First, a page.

K – ‘No, very little.’

J – ‘So this has been…’

K – ‘…it made the transition through Year 5 and Year 6. And then bringing them into secondary school, that works really well. Secondary schools do a lot of work around transition, and we get involved to help them.’

J – ‘It fits on top of my main role as manager of the Manchester Writing School more generally, because we were already doing public events but mainly for adults. Not really anything for children, at that stage.’

K – ‘I was a student at the Manchester Writing School myself.’

Kaye Tew of the Manchester Children's Book Festival

K – ‘I started as a member of staff in the English department and I set up a schools outreach programme. It was up and running by about 2005 and we had Carol Ann Duffy, and various other children’s writers and I thought “we should be using this,” and I thought creative writing because that was my area of expertise anyway, but also, it’s sexy, it’s something that teachers are interested in. It’s something that people just enjoy…’

J – ‘Yes.’

K – ‘…and not realising they are actually acquiring skills, and that’s what they lose in schools. What was interesting was the number of teachers who came and said “we don’t know how to teach creative writing; it’s something we’re really scared of.” It’s almost taught like a science now, you know. There are rules and the rules have to be learned. That side of things has really changed.’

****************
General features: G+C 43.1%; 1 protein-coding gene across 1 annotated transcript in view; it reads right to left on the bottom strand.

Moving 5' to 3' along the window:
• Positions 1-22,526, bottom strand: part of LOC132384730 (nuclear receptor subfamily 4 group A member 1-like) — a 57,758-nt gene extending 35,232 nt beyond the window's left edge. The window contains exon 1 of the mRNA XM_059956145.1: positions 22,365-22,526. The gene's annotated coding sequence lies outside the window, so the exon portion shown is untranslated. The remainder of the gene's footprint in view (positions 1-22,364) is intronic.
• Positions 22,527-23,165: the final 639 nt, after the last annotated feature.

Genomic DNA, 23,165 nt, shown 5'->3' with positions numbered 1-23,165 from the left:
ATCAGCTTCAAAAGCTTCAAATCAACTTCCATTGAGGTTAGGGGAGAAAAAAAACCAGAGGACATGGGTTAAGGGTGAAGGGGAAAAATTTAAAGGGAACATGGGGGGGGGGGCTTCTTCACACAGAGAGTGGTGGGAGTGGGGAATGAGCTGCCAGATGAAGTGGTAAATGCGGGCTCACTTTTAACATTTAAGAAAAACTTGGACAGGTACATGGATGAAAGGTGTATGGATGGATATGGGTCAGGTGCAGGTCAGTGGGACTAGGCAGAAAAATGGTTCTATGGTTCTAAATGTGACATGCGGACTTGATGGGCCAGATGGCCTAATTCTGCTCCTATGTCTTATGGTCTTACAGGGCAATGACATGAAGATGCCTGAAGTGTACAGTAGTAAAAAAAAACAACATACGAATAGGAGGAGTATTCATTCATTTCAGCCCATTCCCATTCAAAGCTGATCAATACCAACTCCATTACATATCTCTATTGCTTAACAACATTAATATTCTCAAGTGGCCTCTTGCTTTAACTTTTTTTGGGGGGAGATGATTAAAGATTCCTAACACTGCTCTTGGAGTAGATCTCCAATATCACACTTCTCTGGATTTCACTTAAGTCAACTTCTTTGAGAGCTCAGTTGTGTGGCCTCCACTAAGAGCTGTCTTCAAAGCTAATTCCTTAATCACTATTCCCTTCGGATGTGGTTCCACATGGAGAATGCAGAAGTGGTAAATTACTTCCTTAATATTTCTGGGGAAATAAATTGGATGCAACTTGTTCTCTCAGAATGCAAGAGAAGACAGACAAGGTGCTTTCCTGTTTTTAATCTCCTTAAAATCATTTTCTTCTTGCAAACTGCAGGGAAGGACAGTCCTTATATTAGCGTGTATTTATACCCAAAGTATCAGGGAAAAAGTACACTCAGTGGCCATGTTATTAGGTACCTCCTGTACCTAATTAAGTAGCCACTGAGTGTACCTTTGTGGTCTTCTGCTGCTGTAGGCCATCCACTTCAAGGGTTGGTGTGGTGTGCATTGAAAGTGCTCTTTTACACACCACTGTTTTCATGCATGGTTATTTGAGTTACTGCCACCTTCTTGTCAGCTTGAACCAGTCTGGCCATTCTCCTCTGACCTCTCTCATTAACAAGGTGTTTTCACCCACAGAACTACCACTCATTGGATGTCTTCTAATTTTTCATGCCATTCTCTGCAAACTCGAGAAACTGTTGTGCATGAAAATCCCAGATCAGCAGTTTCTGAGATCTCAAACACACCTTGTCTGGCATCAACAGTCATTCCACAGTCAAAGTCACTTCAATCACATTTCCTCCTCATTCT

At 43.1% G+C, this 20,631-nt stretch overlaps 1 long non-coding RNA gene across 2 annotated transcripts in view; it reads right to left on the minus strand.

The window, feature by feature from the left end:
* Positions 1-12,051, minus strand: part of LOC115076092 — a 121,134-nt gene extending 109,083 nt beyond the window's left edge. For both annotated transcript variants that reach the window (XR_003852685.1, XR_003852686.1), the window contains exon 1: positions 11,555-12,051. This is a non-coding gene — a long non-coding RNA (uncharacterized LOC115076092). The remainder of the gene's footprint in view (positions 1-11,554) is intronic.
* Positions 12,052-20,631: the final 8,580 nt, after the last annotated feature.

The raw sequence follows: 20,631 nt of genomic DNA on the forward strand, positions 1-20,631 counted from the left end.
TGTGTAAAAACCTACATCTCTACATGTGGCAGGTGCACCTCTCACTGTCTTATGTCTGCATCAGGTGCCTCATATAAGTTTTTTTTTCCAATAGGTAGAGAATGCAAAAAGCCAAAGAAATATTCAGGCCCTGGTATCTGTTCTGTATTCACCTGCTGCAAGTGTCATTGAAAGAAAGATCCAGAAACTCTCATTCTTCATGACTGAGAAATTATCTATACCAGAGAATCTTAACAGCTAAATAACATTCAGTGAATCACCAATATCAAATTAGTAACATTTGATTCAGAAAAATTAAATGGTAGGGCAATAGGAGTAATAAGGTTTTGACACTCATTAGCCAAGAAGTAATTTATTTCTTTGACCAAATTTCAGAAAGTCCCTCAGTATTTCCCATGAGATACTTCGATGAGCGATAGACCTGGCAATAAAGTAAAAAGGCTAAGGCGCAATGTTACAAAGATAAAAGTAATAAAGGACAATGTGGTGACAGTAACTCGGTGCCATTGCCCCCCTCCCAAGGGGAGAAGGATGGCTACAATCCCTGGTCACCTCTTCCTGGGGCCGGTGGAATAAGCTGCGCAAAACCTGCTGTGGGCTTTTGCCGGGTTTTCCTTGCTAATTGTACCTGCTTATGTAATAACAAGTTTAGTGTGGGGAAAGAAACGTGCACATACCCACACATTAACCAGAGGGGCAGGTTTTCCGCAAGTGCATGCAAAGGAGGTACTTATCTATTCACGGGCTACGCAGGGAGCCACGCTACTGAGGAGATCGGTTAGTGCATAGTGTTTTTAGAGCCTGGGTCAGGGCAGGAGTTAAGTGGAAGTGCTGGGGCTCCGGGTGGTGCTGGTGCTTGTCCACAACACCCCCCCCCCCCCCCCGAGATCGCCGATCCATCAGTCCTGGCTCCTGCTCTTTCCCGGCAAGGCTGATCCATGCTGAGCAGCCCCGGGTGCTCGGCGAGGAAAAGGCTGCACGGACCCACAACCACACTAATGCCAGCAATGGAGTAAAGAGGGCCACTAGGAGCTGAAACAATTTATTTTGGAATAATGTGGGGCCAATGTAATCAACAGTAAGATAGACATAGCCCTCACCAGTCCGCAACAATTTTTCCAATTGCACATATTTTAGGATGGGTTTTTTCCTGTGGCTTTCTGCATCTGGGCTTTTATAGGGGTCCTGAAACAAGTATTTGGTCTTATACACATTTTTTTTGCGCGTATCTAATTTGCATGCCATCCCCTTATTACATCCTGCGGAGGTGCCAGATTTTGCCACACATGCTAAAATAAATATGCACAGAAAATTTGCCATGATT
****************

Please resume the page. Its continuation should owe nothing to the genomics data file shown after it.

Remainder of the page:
K – ‘A lot of pupils are being taught to pass exams rather than engage with their teacher and be excited about it, and that’s what Carol Ann wants.’

‘I suspect teachers are scared.’

K – ‘Yes, and not because they are not creative. One of the first things we did was put creative writing on for teachers, and two things came out of it. The teachers said they’d had loads of fun, they’d really enjoyed it. Secondly some of them said it was the first time they’d been creative in years, and they hadn’t realised how scary it was, and when they asked kids to write stories and share it with the rest of the class, it’s harder than you think it is.’

‘It is stressful.’

K – ‘That’s where James and I came together and we then created a full creative writing course which is now embedded in the MA. So that’s where we swapped over. I look after the children, as James keeps reminding me, and…’

J – ‘…and I look after the adults.’

‘So your educational background, Kaye, you have actually done the course here?’

K – ‘Yes.’

‘And you, James?’

J – ‘Exactly the same,’ he laughs, ‘undergraduate degree in English here and a MA in Creative Writing. We’ve both written novels, which is part of the creative writing.’

k – ‘We’re going to publish an undergraduate anthology…’

J -‘… that we’ve also worked on.’